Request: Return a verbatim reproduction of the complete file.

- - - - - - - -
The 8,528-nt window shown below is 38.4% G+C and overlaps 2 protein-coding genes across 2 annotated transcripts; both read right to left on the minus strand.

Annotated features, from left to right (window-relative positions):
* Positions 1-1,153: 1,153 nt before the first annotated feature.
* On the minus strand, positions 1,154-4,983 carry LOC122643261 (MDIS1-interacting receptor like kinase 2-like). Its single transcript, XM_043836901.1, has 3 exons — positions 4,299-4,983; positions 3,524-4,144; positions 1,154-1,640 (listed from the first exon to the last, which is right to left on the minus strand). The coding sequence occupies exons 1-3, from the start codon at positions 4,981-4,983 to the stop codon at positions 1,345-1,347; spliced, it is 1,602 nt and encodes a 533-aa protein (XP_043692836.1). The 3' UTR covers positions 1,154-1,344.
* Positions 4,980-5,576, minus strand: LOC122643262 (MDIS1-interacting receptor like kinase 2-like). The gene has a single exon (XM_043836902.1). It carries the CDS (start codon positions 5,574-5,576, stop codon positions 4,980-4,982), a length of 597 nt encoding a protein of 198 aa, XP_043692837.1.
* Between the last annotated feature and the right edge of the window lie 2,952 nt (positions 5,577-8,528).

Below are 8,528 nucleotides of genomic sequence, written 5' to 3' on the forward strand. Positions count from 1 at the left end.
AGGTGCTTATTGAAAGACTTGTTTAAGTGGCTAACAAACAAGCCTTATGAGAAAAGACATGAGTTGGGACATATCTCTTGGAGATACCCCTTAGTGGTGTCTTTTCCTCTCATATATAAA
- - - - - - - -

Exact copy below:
The 8,528-nt window shown below is 38.4% G+C and overlaps 2 protein-coding genes across 2 annotated transcripts; both read right to left on the minus strand.

Annotated features, from left to right (window-relative positions):
* Positions 1-1,153: 1,153 nt before the first annotated feature.
* On the minus strand, positions 1,154-4,983 carry LOC122643261 (MDIS1-interacting receptor like kinase 2-like). Its single transcript, XM_043836901.1, has 3 exons — positions 4,299-4,983; positions 3,524-4,144; positions 1,154-1,640 (listed from the first exon to the last, which is right to left on the minus strand). The coding sequence occupies exons 1-3, from the start codon at positions 4,981-4,983 to the stop codon at positions 1,345-1,347; spliced, it is 1,602 nt and encodes a 533-aa protein (XP_043692836.1). The 3' UTR covers positions 1,154-1,344.
* Positions 4,980-5,576, minus strand: LOC122643262 (MDIS1-interacting receptor like kinase 2-like). The gene has a single exon (XM_043836902.1). It carries the CDS (start codon positions 5,574-5,576, stop codon positions 4,980-4,982), a length of 597 nt encoding a protein of 198 aa, XP_043692837.1.
* Between the last annotated feature and the right edge of the window lie 2,952 nt (positions 5,577-8,528).

Below are 8,528 nucleotides of genomic sequence, written 5' to 3' on the forward strand. Positions count from 1 at the left end.
AGGTGCTTATTGAAAGACTTGTTTAAGTGGCTAACAAACAAGCCTTATGAGAAAAGACATGAGTTGGGACATATCTCTTGGAGATACCCCTTAGTGGTGTCTTTTCCTCTCATATATAAA